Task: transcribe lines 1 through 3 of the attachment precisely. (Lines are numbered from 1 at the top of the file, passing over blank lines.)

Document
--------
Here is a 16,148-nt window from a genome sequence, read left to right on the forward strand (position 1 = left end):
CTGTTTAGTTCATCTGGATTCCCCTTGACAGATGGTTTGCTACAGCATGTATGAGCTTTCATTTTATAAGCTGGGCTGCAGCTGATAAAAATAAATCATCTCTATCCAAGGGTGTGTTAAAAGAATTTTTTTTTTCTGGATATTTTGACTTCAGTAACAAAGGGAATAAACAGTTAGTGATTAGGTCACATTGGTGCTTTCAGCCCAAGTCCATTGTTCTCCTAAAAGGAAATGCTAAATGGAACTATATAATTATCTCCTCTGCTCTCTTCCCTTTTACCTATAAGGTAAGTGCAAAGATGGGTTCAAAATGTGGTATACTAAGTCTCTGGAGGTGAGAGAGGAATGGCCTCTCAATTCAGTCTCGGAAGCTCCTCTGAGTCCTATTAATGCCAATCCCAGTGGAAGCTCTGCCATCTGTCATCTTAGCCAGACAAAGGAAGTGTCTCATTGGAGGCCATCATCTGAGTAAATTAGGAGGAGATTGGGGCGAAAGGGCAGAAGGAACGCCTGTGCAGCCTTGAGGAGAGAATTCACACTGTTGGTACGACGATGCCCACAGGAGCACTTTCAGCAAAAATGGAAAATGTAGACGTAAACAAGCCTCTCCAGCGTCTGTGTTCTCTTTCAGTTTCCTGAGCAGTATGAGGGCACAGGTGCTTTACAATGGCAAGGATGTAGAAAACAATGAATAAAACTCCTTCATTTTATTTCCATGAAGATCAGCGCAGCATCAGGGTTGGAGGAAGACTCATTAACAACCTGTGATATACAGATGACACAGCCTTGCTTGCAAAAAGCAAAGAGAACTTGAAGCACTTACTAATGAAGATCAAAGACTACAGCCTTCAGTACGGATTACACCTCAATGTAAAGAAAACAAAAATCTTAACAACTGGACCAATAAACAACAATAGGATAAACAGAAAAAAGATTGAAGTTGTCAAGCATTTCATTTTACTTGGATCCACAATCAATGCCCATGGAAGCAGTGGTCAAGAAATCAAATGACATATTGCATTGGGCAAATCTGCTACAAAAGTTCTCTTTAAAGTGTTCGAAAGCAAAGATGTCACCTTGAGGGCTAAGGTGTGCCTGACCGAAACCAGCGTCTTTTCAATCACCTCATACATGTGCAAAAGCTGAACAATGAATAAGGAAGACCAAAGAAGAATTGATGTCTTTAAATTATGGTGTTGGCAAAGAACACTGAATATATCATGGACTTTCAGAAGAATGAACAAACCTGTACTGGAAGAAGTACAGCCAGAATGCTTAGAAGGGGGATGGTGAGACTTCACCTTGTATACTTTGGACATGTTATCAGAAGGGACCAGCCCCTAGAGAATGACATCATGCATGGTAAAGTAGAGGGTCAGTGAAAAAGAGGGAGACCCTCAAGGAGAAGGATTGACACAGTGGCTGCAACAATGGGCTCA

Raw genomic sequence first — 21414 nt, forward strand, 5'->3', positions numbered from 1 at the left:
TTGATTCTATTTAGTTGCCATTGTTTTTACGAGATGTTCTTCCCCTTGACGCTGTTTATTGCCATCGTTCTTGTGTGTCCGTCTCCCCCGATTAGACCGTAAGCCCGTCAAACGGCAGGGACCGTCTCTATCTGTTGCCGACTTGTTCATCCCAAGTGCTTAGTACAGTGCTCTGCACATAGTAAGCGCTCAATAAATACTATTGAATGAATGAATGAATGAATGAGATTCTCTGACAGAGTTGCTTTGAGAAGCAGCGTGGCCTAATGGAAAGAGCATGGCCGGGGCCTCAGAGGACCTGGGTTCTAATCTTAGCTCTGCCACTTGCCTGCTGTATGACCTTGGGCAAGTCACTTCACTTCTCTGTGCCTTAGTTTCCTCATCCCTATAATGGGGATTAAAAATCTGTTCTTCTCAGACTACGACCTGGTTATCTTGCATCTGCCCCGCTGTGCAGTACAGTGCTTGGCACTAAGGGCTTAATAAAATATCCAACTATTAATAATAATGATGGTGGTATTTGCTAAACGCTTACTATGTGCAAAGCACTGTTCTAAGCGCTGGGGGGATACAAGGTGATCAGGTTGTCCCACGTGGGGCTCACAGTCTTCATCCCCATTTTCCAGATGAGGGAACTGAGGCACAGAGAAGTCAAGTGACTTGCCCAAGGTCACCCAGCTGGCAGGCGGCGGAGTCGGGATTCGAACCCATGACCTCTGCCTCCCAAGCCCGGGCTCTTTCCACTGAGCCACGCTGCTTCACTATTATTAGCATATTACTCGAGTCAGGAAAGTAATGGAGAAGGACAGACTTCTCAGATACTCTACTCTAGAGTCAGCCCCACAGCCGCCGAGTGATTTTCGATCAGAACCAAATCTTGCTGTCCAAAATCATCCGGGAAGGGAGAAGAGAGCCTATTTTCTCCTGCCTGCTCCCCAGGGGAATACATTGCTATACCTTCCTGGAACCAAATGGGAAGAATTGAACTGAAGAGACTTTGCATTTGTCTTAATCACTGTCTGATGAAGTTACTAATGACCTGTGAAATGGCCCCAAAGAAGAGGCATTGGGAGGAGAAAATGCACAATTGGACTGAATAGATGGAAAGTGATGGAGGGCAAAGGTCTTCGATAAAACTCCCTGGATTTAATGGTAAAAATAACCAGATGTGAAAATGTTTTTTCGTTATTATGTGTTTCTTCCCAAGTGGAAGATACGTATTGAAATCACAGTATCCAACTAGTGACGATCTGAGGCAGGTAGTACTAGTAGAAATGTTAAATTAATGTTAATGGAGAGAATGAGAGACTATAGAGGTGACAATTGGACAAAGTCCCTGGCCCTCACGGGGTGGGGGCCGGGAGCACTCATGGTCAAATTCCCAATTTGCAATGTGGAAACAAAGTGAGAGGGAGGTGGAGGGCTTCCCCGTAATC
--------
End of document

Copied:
Here is a 16,148-nt window from a genome sequence, read left to right on the forward strand (position 1 = left end):
CTGTTTAGTTCATCTGGATTCCCCTTGACAGATGGTTTGCTACAGCATGTATGAGCTTTCATTTTATAAGCTGGGCTGCAGCTGATAAAAATAAATCATCTCTATCCAAGGGTGTGTTAAAAGAATTTTTTTTTTCTGGATATTTTGACTTCAGTAACAAAGGGAATAAACAGTTAGTGATTAGGTCACATTGGTGCTTTCAGCCCAAGTCCATTGTTCTCCTAAAAGGAAATGCTAAATGGAACTATATAATTATCTCCTCTGCTCTCTTCCCTTTTACCTATAAGGTAAGTGCAAAGATGGGTTCAAAATGTGGTATACTAAGTCTCTGGAGGTGAGAGAGGAATGGCCTCTCAATTCAGTCTCGGAAGCTCCTCTGAGTCCTATTAATGCCAATCCCAGTGGAAGCTCTGCCATCTGTCATCTTAGCCAGACAAAGGAAGTGTCTCATTGGAGGCCATCATCTGAGTAAATTAGGAGGAGATTGGGGCGAAAGGGCAGAAGGAACGCCTGTGCAGCCTTGAGGAGAGAATTCACACTGTTGGTACGACGATGCCCACAGGAGCACTTTCAGCAAAAATGGAAAATGTAGACGTAAACAAGCCTCTCCAGCGTCTGTGTTCTCTTTCAGTTTCCTGAGCAGTATGAGGGCACAGGTGCTTTACAATGGCAAGGATGTAGAAAACAATGAATAAAACTCCTTCATTTTATTTCCATGAAGATCAGCGCAGCATCAGGGTTGGAGGAAGACTCATTAACAACCTGTGATATACAGATGACACAGCCTTGCTTGCAAAAAGCAAAGAGAACTTGAAGCACTTACTAATGAAGATCAAAGACTACAGCCTTCAGTACGGATTACACCTCAATGTAAAGAAAACAAAAATCTTAACAACTGGACCAATAAACAACAATAGGATAAACAGAAAAAAGATTGAAGTTGTCAAGCATTTCATTTTACTTGGATCCACAATCAATGCCCATGGAAGCAGTGGTCAAGAAATCAAATGACATATTGCATTGGGCAAATCTGCTACAAAAGTTCTCTTTAAAGTGTTCGAAAGCAAAGATGTCACCTTGAGGGCTAAGGTGTGCCTGACCGAAACCAGCGTCTTTTCAATCACCTCATACATGTGCAAAAGCTGAACAATGAATAAGGAAGACCAAAGAAGAATTGATGTCTTTAAATTATGGTGTTGGCAAAGAACACTGAATATATCATGGACTTTCAGAAGAATGAACAAACCTGTACTGGAAGAAGTACAGCCAGAATGCTTAGAAGGGGGATGGTGAGACTTCACCTTGTATACTTTGGACATGTTATCAGAAGGGACCAGCCCCTAGAGAATGACATCATGCATGGTAAAGTAGAGGGTCAGTGAAAAAGAGGGAGACCCTCAAGGAGAAGGATTGACACAGTGGCTGCAACAATGGGCTCA

Raw genomic sequence first — 21414 nt, forward strand, 5'->3', positions numbered from 1 at the left: